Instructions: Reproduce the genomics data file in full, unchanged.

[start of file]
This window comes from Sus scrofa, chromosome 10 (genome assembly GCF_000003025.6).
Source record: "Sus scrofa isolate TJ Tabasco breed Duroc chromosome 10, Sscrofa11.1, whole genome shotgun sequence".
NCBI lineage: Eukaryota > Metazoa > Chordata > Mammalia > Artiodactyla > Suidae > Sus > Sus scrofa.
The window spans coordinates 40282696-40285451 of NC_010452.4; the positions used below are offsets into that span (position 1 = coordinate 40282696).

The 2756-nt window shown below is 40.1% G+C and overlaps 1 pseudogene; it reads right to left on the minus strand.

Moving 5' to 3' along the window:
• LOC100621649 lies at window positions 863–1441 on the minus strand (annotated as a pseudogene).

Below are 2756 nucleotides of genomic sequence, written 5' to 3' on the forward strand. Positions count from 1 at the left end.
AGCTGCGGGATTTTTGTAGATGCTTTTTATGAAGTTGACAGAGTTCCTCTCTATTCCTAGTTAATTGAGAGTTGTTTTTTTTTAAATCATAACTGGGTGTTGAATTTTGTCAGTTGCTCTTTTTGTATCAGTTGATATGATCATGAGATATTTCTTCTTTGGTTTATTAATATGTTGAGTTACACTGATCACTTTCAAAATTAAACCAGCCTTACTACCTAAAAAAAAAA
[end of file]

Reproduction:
This window comes from Sus scrofa, chromosome 10 (genome assembly GCF_000003025.6).
Source record: "Sus scrofa isolate TJ Tabasco breed Duroc chromosome 10, Sscrofa11.1, whole genome shotgun sequence".
NCBI lineage: Eukaryota > Metazoa > Chordata > Mammalia > Artiodactyla > Suidae > Sus > Sus scrofa.
The window spans coordinates 40282696-40285451 of NC_010452.4; the positions used below are offsets into that span (position 1 = coordinate 40282696).

The 2756-nt window shown below is 40.1% G+C and overlaps 1 pseudogene; it reads right to left on the minus strand.

Moving 5' to 3' along the window:
• LOC100621649 lies at window positions 863–1441 on the minus strand (annotated as a pseudogene).

Below are 2756 nucleotides of genomic sequence, written 5' to 3' on the forward strand. Positions count from 1 at the left end.
AGCTGCGGGATTTTTGTAGATGCTTTTTATGAAGTTGACAGAGTTCCTCTCTATTCCTAGTTAATTGAGAGTTGTTTTTTTTTAAATCATAACTGGGTGTTGAATTTTGTCAGTTGCTCTTTTTGTATCAGTTGATATGATCATGAGATATTTCTTCTTTGGTTTATTAATATGTTGAGTTACACTGATCACTTTCAAAATTAAACCAGCCTTACTACCTAAAAAAAAAA